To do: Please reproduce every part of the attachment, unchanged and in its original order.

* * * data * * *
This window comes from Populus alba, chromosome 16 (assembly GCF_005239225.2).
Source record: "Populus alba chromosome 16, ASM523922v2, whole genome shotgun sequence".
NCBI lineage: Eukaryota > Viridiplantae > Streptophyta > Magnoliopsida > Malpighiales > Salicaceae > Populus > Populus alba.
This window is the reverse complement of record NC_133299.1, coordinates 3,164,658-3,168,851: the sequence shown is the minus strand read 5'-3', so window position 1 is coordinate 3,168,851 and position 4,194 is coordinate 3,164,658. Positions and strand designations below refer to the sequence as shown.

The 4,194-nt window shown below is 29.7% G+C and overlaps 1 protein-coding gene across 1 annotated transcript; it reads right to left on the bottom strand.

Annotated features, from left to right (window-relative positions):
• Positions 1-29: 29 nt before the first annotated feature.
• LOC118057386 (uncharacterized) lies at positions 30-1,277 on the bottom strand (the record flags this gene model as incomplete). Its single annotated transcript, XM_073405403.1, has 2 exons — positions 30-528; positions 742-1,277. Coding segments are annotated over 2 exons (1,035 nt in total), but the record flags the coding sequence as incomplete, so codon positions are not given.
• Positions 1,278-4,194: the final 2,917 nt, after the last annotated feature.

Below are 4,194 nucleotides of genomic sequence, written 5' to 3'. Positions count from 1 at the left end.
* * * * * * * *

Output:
This window comes from Populus alba, chromosome 16 (assembly GCF_005239225.2).
Source record: "Populus alba chromosome 16, ASM523922v2, whole genome shotgun sequence".
NCBI lineage: Eukaryota > Viridiplantae > Streptophyta > Magnoliopsida > Malpighiales > Salicaceae > Populus > Populus alba.
This window is the reverse complement of record NC_133299.1, coordinates 3,164,658-3,168,851: the sequence shown is the minus strand read 5'-3', so window position 1 is coordinate 3,168,851 and position 4,194 is coordinate 3,164,658. Positions and strand designations below refer to the sequence as shown.

The 4,194-nt window shown below is 29.7% G+C and overlaps 1 protein-coding gene across 1 annotated transcript; it reads right to left on the bottom strand.

Annotated features, from left to right (window-relative positions):
• Positions 1-29: 29 nt before the first annotated feature.
• LOC118057386 (uncharacterized) lies at positions 30-1,277 on the bottom strand (the record flags this gene model as incomplete). Its single annotated transcript, XM_073405403.1, has 2 exons — positions 30-528; positions 742-1,277. Coding segments are annotated over 2 exons (1,035 nt in total), but the record flags the coding sequence as incomplete, so codon positions are not given.
• Positions 1,278-4,194: the final 2,917 nt, after the last annotated feature.

Below are 4,194 nucleotides of genomic sequence, written 5' to 3'. Positions count from 1 at the left end.